@5 years…: What’s to be bitter about? Vancouver consumer debt has now crossed $40k; affordability is bouncing along the bottom despite ridiculously low rates; the rent/own ratio is bent way out of shape; and with the global economy uncertain and Flaherty eying the control panel yet again, it’s a tremendously uncertain time to have a big mortgage. So if you’re currently a renter in a decently stable spot, what’s not to like? My landlord has been dragging heels for 3 months figuring out what to do about a water leak just on the property side of the water line. That repair alone and property tax may well eat up half the years’ rent. Even for this landlord, who owns the property outright, it’s not looking so good to invest in home-ownership. Oh, did I mention that the landlord is the… Read more »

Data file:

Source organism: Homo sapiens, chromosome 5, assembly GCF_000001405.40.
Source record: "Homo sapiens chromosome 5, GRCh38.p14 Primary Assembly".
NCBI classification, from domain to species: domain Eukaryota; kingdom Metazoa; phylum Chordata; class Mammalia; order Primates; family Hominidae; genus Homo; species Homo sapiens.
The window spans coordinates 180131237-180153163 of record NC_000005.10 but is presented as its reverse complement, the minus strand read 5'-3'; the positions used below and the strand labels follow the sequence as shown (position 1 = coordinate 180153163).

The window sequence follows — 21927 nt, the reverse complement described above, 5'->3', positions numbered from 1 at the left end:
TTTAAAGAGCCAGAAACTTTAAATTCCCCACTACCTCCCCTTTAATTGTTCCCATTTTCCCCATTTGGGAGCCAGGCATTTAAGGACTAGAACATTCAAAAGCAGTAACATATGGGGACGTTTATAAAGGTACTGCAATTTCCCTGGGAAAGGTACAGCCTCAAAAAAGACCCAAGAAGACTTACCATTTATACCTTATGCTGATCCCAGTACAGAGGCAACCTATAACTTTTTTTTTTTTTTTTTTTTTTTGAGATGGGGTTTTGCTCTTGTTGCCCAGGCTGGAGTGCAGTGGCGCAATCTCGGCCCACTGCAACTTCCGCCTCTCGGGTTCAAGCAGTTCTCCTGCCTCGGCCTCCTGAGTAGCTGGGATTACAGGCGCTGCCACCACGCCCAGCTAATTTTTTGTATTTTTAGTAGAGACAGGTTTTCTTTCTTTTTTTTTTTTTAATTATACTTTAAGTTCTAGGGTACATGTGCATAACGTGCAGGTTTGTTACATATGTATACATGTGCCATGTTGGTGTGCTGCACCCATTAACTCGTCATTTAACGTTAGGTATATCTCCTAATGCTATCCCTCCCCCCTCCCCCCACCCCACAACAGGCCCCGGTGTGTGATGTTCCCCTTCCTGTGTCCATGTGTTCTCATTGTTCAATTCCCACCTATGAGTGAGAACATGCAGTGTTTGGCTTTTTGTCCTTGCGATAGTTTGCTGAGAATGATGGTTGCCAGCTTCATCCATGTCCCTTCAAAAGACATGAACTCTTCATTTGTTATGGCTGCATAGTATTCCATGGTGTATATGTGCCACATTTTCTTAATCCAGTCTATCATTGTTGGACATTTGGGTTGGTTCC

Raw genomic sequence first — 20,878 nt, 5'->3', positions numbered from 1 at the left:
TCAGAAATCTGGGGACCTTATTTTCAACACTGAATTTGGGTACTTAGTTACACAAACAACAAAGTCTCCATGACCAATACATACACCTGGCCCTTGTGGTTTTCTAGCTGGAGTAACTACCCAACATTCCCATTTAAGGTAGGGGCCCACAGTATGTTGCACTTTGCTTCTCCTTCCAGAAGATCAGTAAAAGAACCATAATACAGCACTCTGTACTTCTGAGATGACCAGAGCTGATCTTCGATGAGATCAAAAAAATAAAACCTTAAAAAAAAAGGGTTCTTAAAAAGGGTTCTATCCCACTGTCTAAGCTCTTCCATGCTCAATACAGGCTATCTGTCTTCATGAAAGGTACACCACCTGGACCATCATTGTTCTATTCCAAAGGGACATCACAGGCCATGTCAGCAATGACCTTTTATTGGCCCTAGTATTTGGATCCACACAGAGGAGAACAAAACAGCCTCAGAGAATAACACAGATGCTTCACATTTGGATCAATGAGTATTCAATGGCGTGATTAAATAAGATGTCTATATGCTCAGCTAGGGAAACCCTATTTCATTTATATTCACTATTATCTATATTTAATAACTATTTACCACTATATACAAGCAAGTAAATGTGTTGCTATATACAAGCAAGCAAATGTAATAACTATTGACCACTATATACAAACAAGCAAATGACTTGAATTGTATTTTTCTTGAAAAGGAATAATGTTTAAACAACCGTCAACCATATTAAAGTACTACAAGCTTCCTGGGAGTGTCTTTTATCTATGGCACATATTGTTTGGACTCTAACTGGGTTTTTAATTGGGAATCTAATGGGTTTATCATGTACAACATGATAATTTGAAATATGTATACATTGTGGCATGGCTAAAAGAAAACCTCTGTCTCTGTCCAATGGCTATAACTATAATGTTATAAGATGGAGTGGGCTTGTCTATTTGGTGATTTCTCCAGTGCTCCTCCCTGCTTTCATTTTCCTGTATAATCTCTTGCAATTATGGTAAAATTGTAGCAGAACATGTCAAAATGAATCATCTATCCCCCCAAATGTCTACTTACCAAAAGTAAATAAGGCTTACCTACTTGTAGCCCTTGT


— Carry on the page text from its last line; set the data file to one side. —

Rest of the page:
mac
Member
mac

5 years,

What are your thoughts on this:

http://www.ftportfolios.com/retail/blogs/economics/index.aspx

Watch Brian Wesbury discuss Janet Yellen. She’s a big believer in extended QE. Seeing more and more Wall St. types speaking out against ongoing QE. Where are those greener pastures. Possibly not in the US?

5 years...
Guest
5 years...